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Last Updated : Jun 07, 2013 07:18 PM IST | Source: CNBC-TV18

Why positive US non-farm payrolls may be taken as negative

US employers created 165,000 jobs in April, more than most analysts expected, and the unemployment rate slipped modestly to 7.5 percent, a four-year low, according to official data.

Strange as it may sound, a significant improvement in the US non-farm payrolls for the month of May could lead to a negative reaction in the markets. That's the view coming from Mark Matthews of Bank Julius Baer who believes the market may translate a good number as a cue for the Fed to close the tap of quantitative easing (QE) or at least reducing it for sure. 

The non-farm payroll data for May is seen improving to 167,000 from 165,000 in April. The unemployment rate is however seen unchanged at 7.5 percent after it slipped from March levels of 7.6 percent last month.

Below is an edited transcript of the interview on CNBC-TV18.

Q: All eyes seem to be on that payroll data that comes through this evening. What do you think the market will react like assuming the figure is not according to estimates? Will they expect to see an extension of the liquidity programme or will they expect to see some kind of contraction happening as early as June?

A: The forecast is for 175,000, which is up slightly from April at 165,000. So if it comes at 100,000, for example, it is a very bad number. Only 100,000 new jobs created then ironically the market would go up because people would then think the Federal Reserve would change its mind about taking away quantitative easing (QE) or reducing it.

If it was a good number, say about 200,000, strangely the market may not like that because it would think that the Fed will pursue a less active monetary policy.

Q: How are you feeling about this raging debate about liquidity because the observation seems to be that the Fed is extremely sensitive to how the market is reacting to their commentary and that may actually shape the decision on whether or not to stop the liquidity flow?

A: I guess the Fed always realised that when it did say it was going to start rolling back the QE programme, the market would start looking far into the future and realizing what that really means is eventually they (Fed) are going to start raising interest rates. Even if that still year and half to two years from now, the mere fact that this is changing—it has so many implications for so many asset classes around the world—we are going through this choppiness now.

It is ironic because (if) the Fed is now confident enough to start talking about reducing the QE that must mean the economies getting better and yet the market is going down. I mean less liquidity but better economic fundamentals. So there is the choppiness of adapting to a new reality.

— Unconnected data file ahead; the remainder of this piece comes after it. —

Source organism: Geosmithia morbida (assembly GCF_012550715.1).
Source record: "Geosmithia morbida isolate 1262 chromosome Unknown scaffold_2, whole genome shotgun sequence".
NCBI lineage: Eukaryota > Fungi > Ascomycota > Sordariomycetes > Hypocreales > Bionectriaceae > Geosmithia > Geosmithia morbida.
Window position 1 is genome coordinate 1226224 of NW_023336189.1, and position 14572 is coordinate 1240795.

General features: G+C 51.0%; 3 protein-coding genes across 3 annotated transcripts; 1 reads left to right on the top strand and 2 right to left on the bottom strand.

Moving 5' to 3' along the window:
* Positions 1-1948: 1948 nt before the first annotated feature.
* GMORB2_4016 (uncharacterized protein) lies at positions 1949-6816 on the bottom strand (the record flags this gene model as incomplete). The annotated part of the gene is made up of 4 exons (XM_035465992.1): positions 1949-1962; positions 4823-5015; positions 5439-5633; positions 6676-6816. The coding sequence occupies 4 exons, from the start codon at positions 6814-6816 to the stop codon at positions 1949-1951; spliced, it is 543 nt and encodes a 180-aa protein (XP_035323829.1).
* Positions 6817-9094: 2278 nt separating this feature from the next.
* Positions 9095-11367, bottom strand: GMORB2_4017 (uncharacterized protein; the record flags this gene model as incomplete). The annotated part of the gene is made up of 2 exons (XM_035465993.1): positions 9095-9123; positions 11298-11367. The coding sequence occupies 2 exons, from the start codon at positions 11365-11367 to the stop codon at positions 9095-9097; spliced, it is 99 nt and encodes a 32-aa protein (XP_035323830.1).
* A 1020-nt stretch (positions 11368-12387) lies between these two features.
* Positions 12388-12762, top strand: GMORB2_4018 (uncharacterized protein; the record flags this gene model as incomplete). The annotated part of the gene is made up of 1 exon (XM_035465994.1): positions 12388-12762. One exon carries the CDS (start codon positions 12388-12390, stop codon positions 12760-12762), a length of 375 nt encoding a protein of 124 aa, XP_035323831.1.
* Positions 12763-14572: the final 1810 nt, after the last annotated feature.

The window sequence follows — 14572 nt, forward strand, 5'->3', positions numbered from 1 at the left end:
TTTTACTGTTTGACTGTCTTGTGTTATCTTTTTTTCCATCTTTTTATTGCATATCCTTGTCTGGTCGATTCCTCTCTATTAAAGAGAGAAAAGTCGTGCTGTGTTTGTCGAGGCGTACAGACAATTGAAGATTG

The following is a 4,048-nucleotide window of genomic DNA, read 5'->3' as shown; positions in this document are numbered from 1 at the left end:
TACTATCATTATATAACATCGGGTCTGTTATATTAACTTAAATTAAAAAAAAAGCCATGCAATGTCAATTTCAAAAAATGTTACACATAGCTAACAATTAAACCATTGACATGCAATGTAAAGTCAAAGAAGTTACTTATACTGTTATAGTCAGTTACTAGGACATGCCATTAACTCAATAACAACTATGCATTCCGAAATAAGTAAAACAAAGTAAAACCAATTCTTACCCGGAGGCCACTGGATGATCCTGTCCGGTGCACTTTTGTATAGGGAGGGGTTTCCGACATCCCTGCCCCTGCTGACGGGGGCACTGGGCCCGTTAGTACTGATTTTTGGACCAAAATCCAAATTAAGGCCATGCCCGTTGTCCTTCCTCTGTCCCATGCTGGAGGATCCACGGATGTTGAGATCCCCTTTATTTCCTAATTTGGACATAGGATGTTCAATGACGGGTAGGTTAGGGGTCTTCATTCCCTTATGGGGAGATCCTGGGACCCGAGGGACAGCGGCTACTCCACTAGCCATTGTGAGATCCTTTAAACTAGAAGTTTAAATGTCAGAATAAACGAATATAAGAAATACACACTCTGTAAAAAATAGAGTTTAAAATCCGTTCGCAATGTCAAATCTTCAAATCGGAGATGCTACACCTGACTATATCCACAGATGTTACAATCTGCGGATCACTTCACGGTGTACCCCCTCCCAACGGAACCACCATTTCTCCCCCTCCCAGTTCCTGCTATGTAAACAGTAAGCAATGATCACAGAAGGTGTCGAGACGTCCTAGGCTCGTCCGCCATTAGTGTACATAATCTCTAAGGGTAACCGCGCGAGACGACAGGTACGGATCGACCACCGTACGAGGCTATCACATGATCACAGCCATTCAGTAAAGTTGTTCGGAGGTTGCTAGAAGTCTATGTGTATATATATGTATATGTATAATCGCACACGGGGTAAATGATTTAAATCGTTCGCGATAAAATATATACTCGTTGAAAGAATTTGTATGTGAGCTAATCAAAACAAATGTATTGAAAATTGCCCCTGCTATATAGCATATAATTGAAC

Q: In the near term, do you sense a wave of risk-off especially with regards to some of these assets like emerging market equities?

A: This is clearly what is happening because since Ben Bernanke made his speech on May 22, I don’t think he said actually in the speech, but during question and answer he said that they would look to reduce the asset purchases in the upcoming meetings if the data supported that.

Well, since then, the S&P 500 is down over 2 percent and yet emerging markets are down over 5 percent. Clearly, yes, there has been a de-risking in these emerging markets.

Q: Central banks tend to also move in the same direction in terms of their policy. Would you say if the Fed decides to tweak its liquidity policy around, it's likely the Bank of Japan or the Eurozone chooses to do that as well because those sources of inflows for emerging markets have been quite strong?

A: No I don't think so. In fact, the Bank of Japan will maintain its asset purchases. I am quite sure about that and the Europeans have not really changed. They cannot until the German elections are out of the way on September 22. But you will not necessarily see more money supply in Europe but some form of helping out the peripheral economies.

But that won't happen until late September.

Q: Performances across equity markets have been quite disparate. The US market has been strong; Japan has been extremely volatile and many Asian markets have actually delivered negative returns for the year. What is your sense of how the second half may shape up to be like equities? Do you think they will all move in one direction now or will it still be extremely polarized performances?

A: Clearly, things have become very discombobulated and there is so much volatility particularly in the currencies, more so in the dollar. Increasingly people are just standing back and saying, “I don't want to participate in this market. It is too hard to understand. It is summer anyway, so a lot of people go on holiday. My sense is that the US has held up better for the very simple reason that as I said earlier the Fed would not talk about reducing the amount of asset purchases if they did not feel that the economy is getting better.

In Asia nothing has gone wrong, but clearly, these markets have gone up a lot markets like the Philippines, Thailand, Japan. So I guess people feel that the world is just getting stranger with this Federal Reserve tapering, one should better take money off the table while one can. That probably will continue to be the trend. I don’t expect a calamity but I think the trend has changed. We are going to remain choppy. I don’t see any upside—its either flat or down.

Also Read: Societe Generale bullish on US; bearish on EM, rupee

First Published on Jun 7, 2013 12:47 pm
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